"I believe it is a matter of conscience, fairness and preventing discrimination," Lynch told The Associated Press.
New Hampshire would become the fourth state to adopt civil unions, following Connecticut, Vermont and New Jersey. Massachusetts has established gay marriage.
Lynch had previously declined to take a public position on civil unions, though has supported expanding health benefits to same-sex partners of state workers. He came under fire from both sides for not weighing in, especially after a delay last week of the Senate vote on the House-passed bill.
The Senate votes next week, and Lynch said he is confident the legislation will pass. It would authorize civil unions beginning next year.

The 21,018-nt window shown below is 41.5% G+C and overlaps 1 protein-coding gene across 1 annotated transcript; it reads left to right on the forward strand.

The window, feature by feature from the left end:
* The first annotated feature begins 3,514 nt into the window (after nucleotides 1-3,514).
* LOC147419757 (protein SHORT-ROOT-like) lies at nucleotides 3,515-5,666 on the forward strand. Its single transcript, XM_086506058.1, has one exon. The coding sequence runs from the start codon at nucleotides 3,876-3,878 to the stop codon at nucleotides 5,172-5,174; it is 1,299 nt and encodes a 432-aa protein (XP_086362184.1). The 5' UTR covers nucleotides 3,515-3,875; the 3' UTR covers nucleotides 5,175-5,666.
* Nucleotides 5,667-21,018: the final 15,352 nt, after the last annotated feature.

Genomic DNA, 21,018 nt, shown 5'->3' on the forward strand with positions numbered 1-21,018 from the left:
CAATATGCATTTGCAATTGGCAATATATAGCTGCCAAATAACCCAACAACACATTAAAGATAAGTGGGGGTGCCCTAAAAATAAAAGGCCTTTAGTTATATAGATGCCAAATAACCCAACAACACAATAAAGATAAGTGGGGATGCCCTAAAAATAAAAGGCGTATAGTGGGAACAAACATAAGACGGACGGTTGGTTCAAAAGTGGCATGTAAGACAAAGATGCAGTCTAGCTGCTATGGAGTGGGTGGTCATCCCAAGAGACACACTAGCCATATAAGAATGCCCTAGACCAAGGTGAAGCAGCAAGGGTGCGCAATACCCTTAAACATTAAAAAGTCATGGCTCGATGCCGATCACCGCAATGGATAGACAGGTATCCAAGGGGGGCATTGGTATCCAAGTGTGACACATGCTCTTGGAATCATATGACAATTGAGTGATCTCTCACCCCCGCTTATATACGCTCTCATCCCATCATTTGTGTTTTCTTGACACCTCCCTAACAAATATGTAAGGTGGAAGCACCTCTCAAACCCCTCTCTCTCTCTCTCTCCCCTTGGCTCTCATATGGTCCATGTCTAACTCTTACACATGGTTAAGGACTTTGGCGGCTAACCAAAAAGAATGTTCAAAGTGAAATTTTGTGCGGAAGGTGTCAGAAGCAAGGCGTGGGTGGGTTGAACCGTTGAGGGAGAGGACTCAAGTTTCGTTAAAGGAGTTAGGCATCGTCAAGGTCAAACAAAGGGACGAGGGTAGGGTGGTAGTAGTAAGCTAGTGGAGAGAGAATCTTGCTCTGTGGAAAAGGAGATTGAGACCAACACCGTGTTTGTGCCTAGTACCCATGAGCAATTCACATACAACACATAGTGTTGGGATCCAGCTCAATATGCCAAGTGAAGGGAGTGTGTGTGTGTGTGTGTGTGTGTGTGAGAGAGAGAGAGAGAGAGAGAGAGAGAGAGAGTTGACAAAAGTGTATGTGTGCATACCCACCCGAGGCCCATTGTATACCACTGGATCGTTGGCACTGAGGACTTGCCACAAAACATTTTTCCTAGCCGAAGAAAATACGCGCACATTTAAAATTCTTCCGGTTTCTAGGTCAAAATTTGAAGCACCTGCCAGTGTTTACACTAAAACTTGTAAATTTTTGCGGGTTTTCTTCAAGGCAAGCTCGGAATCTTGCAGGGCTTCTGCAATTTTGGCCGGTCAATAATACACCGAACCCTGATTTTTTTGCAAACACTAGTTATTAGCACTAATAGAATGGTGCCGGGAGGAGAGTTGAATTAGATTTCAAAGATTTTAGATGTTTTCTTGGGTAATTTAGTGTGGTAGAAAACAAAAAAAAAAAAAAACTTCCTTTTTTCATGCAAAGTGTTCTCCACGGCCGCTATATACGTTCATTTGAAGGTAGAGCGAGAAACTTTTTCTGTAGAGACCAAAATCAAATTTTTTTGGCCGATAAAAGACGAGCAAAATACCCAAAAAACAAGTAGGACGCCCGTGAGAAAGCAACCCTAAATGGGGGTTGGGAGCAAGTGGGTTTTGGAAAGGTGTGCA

Fergus Cullen, the state Republican Party chairman, wasn't happy with the Democratic governor's decision.
"The Democrats are going too far, too fast, and Gov. Lynch is going along with them," Cullen said. "These are not the actions of a moderate governor.
Democratic state Rep. Bette Lasky disagreed.
"It's never going too far when you give people their rights," she said, "and I honestly believe that the majority of people in this state want to do just that and do not want to discriminate."